Brian Gionta right guy to captain Canadiens
I came across my favorite take on the chemistry between Brian Gionta and Scott Gomez about a year ago while reading one of Elliotte Friedman’s quality columns at CBC.ca.
“One is always serious, and one never is,” was the answer Friedman got from the insider he spoke to.
Chicago’s precocious Jonathan Toews has already earned the nickname "Captain Serious," so I guess the ample Montreal media will have to scramble to come up with something else for Gionta, now that it’s been confirmed he’ll wear the ‘C’ in that city.
(By the way, doesn’t the opinion offered on the Gionta-Gomez dynamic sound a lot like how you’d expect the relationship between Toews and Patrick Kane to be explained?)
Jaroslav Halak rightly got most of the credit for Montreal’s run to the East final last year, but one often overlooked aspect of that surprising spring was the character demonstrated by the vast majority of the team’s players, whether it was winning 1-on-1 battles or simply staying in the lineup when bruised and broken bodies were begging for a reprieve.
Montreal, which played without a captain last year, isn’t a high-end team talent-wise, but doesn’t lack for leaders and, basically, Gionta represents an amalgamation of the best qualities each of those frontrunners has to offer.
Josh Gorges is a heart-and-soul defender who is as respected as anybody in the dressing room, but he’s not a skill player. Andrei Markov, conversely, is the team’s best skater and by most accounts is more vocal with his teammates behind closed doors than you might think, yet he’s obviously not the ideal candidate to meet the daily – and sometimes more frequent – media swarm.
Mike Cammalleri sets the bar high with his work ethic and goal scoring ability, but does that cocksure attitude – no question, a fun and compelling part of his DNA – always rub everyone the right way?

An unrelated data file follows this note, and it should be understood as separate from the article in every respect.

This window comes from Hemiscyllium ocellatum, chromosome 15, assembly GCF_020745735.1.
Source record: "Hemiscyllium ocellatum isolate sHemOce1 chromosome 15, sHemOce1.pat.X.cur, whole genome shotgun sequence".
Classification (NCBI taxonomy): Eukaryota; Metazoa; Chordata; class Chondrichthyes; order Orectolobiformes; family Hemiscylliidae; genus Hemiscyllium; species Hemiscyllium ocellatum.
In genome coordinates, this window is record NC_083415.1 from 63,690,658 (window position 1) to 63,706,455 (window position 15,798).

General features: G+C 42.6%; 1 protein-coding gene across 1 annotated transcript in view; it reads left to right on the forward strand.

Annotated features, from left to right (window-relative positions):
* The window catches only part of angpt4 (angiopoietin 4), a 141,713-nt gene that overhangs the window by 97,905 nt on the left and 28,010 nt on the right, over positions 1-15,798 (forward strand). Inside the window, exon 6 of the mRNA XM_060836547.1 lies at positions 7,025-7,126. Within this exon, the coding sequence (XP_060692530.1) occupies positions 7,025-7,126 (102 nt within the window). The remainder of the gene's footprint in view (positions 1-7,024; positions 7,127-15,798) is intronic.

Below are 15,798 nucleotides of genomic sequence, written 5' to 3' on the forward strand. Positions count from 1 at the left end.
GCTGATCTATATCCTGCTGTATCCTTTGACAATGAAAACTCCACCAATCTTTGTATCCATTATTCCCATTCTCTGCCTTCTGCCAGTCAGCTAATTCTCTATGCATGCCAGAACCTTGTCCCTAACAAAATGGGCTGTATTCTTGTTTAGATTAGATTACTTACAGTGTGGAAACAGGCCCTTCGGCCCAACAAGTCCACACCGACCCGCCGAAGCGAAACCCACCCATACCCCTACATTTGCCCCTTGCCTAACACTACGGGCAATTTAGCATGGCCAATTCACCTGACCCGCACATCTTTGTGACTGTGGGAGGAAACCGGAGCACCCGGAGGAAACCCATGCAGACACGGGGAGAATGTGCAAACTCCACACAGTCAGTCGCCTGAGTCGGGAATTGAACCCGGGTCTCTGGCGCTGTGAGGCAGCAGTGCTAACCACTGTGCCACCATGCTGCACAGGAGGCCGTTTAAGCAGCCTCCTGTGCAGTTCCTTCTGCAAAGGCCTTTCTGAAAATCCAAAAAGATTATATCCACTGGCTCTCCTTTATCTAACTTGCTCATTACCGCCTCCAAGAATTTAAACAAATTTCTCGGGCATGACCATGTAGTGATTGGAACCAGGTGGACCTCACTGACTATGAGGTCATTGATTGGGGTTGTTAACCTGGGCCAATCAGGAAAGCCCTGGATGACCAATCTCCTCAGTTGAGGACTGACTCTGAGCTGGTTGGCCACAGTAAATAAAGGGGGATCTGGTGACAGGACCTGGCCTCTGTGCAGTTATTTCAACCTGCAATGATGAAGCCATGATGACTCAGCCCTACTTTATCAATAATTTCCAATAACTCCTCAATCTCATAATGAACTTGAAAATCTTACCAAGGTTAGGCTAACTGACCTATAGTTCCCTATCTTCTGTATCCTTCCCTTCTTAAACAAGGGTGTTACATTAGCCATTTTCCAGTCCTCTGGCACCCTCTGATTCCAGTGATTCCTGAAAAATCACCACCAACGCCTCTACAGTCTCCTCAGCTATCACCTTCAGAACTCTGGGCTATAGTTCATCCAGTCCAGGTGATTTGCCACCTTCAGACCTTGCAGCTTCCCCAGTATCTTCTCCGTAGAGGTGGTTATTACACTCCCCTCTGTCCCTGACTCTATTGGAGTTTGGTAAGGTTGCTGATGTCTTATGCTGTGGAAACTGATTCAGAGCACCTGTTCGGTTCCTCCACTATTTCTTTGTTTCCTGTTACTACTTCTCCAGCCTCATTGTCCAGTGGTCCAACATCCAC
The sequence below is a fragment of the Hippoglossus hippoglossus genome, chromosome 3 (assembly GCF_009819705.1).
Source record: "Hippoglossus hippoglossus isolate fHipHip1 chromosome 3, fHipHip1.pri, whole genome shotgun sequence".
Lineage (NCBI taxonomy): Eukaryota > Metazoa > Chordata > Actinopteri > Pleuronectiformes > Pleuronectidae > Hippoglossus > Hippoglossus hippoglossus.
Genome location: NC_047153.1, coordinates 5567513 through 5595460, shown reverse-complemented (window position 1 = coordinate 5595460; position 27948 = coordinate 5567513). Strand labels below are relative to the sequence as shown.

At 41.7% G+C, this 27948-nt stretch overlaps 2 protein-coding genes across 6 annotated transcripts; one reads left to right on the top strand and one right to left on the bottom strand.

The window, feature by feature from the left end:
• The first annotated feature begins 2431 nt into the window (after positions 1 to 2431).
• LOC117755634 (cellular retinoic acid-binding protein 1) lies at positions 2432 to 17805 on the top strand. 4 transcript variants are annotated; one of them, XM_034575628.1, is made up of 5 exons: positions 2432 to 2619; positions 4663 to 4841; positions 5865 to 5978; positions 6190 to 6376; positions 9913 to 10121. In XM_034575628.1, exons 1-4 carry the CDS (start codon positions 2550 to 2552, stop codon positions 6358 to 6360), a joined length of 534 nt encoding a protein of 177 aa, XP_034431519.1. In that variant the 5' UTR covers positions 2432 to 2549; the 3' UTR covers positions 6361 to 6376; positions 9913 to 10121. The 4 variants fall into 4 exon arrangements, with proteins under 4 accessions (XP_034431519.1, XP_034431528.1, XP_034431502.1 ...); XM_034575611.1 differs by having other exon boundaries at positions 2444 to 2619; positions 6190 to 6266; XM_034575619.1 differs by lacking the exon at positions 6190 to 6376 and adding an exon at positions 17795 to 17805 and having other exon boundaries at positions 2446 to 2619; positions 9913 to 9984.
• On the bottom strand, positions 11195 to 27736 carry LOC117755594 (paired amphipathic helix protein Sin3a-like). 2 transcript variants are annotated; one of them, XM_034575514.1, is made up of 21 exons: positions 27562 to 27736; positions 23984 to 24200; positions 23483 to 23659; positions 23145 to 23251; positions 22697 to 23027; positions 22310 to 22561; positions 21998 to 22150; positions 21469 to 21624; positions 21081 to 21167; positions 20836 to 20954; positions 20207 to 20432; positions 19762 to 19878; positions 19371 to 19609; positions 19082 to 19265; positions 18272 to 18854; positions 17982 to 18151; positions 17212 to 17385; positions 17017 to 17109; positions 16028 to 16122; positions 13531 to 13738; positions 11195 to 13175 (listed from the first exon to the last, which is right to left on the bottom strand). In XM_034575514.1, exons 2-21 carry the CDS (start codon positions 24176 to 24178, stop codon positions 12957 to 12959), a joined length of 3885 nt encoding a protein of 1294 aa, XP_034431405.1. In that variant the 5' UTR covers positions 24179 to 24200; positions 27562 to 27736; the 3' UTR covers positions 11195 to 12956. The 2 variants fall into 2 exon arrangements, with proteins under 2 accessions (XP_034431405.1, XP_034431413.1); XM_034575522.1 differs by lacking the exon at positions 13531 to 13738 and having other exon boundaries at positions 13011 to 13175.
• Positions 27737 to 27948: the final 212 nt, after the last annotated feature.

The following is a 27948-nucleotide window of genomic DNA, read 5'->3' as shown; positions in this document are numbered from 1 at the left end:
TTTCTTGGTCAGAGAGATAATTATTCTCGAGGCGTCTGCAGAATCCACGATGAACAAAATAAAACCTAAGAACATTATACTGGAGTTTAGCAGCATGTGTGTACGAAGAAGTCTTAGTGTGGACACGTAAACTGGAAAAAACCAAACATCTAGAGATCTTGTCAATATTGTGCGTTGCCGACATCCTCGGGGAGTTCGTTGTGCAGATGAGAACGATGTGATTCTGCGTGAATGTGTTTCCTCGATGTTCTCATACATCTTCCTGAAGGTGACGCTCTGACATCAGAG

Gionta, who captained Boston College to an NCAA championship in 2001, covers all the bases in terms of being able to lead by example, while also having the street cred to openly and directly address microphones and teammates.
When he tells a teammate he’s not doing enough to help the squad win, the source of the commentary is a Cup winner who should be lauded simply for making the league with his 5-foot-7 frame.
Aside from going off for 48 goals in 2005-06 with the Devils, Gionta has never tallied more than 28 times in a season. Half the reason the Habs are paying him $5 million per year through 2013-14 is for his leadership abilities. Over the past 15 years or so, the Devils made a habit of incorporating former Habs into their organization with the belief they knew a thing or two about winning. The plan worked well and things came full circle when Montreal went out and made former Devils Gomez and Gionta focal points on its team.
Both played with the likes of Scott Stevens, Scott Niedermayer and Martin Brodeur. Everything Gionta soaked up from those days makes him more than qualified to not just captain the Habs, but any NHL club, really.
Strong as his character is, every aspect of it will be put to the test leading a team that will be extremely hard pressed to meet the lofty/delusional expectations of fans who were treated to a deep post-season excursion just a few short months ago.
My colleague Ryan Kennedy just wrote a story examining the importance of the captaincy for the most recent issue of The Hockey News. In it, former Hab and current Buffalo captain Craig Rivet gave his take on the man who last wore the ‘C’ in Montreal, Saku Koivu.
“It was an extremely difficult position and he handled himself well,” Rivet said. “There were very few guys who wanted to stay in the room (to face the media) and he was there every day.”
More than one Montrealer is qualified to be that guy now, but none on more levels than the guy who now holds one of hockey’s most prestigious and demanding posts.
Ryan Dixon is a writer and copy editor for The Hockey News magazine, the co-author of the book Hockey’s Young Guns and a regular contributor to THN.com. His blog appears Tuesday and his column, Top Shelf, appears Wednesday.
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